What a charming idea: men downing their drink like men, while women fall in lascivious heaps at their feet. The truth, of course, is that if there are such discrepancies, it's probably because men won't acknowledge that their amorousness could ever be at less than its steaming peak. And, as the porter in Macbeth jeered, alcohol has a famously ambivalent effect: 'it provokes the desire, but it takes away the performance'. I don't think he was talking about women. But the most endearing aspect of this research, with its propensity to confirm everything men have ever wanted to believe about sex, is that getting a woman into bed is a mechanical business of alcohol and technique. It has nothing whatsoever to do with wit, charm, or sexiness.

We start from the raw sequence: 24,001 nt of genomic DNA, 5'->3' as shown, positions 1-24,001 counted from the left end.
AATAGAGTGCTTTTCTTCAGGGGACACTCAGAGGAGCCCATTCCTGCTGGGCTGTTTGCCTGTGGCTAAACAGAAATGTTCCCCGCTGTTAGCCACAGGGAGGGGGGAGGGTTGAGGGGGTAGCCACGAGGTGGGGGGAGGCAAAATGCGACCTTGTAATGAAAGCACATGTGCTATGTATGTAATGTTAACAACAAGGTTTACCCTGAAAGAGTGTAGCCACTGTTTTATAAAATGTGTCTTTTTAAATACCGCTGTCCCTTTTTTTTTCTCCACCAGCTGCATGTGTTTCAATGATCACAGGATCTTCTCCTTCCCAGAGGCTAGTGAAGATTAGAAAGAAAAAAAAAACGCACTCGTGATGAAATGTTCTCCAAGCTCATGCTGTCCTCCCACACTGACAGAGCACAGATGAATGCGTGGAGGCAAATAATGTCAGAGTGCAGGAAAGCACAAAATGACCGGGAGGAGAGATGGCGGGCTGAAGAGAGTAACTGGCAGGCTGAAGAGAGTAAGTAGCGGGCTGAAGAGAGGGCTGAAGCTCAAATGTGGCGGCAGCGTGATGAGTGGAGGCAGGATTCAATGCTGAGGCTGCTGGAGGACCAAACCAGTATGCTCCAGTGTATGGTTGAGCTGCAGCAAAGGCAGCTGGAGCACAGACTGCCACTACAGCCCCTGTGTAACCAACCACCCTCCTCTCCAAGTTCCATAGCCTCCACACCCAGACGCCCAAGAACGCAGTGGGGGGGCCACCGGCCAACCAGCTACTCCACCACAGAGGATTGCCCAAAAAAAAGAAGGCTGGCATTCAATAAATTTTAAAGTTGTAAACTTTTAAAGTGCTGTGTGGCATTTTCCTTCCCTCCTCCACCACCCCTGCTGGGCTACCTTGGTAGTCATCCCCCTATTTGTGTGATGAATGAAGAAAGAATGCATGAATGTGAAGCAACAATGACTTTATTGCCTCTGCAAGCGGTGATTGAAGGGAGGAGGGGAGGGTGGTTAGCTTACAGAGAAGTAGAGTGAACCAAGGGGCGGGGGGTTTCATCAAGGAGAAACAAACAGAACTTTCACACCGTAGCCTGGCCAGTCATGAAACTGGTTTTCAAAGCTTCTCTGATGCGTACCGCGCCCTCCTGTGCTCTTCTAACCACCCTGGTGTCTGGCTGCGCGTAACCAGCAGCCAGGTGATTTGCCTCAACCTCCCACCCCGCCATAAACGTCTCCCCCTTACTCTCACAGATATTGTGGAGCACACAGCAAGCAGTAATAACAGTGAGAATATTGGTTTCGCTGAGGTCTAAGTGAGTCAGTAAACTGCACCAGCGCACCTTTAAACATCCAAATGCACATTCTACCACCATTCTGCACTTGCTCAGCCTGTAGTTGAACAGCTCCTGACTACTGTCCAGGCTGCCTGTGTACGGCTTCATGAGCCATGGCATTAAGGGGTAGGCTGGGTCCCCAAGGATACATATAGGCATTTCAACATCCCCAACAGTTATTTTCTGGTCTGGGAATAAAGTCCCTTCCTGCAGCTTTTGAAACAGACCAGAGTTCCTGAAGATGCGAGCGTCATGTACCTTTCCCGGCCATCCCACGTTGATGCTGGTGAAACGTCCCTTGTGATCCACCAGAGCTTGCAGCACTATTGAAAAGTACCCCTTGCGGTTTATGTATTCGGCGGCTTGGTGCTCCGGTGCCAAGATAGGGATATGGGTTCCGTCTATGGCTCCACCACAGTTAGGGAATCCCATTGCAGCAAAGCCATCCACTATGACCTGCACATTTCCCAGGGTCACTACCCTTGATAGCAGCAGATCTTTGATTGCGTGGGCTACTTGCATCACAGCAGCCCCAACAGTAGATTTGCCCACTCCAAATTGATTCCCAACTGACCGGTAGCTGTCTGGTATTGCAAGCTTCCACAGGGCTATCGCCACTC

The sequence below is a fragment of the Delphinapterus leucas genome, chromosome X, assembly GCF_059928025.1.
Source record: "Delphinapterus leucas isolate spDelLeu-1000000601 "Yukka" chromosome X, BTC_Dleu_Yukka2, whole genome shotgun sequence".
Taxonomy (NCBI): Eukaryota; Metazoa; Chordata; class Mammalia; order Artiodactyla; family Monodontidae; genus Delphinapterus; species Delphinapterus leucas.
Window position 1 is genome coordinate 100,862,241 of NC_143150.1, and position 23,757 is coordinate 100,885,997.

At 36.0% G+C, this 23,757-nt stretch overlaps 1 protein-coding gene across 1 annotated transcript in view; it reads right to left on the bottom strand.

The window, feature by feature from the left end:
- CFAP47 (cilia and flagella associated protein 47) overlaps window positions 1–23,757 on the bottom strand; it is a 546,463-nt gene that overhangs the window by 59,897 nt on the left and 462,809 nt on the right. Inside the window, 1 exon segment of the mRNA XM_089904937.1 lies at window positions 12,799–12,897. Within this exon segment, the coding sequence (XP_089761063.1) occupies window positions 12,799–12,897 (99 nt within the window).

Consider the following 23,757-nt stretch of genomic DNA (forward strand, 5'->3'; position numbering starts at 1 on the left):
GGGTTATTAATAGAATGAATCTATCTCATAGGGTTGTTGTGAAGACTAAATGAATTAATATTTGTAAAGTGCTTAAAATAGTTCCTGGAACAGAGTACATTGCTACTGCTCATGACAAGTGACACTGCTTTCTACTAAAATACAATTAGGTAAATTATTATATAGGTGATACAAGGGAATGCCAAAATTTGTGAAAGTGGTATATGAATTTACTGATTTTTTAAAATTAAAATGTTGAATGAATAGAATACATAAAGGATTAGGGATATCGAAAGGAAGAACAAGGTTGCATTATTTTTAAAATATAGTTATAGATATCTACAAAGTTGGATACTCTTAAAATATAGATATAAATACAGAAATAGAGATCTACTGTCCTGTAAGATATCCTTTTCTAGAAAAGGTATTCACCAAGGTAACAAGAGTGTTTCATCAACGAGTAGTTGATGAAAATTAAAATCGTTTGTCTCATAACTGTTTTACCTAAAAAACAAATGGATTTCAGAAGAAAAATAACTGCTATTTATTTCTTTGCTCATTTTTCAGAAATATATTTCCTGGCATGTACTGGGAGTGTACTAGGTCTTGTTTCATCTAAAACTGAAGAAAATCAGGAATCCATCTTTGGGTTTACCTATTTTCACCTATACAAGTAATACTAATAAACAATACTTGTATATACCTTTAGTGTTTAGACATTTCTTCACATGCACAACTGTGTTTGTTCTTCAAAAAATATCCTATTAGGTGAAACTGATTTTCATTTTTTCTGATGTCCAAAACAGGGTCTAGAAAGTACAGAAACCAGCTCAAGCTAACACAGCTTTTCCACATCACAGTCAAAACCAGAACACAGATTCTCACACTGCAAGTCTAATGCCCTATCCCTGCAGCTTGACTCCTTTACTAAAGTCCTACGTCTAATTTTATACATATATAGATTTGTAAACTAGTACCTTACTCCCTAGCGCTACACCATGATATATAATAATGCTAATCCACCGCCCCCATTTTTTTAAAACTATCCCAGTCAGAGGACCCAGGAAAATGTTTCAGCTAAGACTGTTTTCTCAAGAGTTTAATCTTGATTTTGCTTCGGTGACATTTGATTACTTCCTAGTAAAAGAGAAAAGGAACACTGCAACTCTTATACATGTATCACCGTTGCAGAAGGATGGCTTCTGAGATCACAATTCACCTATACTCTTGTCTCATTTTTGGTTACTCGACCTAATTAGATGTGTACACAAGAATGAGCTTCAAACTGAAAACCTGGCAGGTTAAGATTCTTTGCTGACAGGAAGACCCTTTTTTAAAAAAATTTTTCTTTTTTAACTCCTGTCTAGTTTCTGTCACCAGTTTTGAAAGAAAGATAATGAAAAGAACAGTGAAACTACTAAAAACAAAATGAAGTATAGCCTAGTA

WE ARE supposed to live in an atomised society, all watching different satellite channels while our children play computer games in another room and snack from the fridge in the kitchen. But it didn't feel like that as we sat in front of our televisions on Wednesday night, or ventured out on Thursday morning to be accosted by complete strangers offering their opinions on the programme. Between London and Banbury, and before 10am, I was offered unsolicited opinions by two taxi drivers, a fellow passenger on a train, a lady in a station buffet, and three school teachers. (Everyone, incidentally, said 'poor man'. A normally sane friend of mine rang up to say she and her husband had got drunk watching it and decided to write the Prince a letter of sympathy.)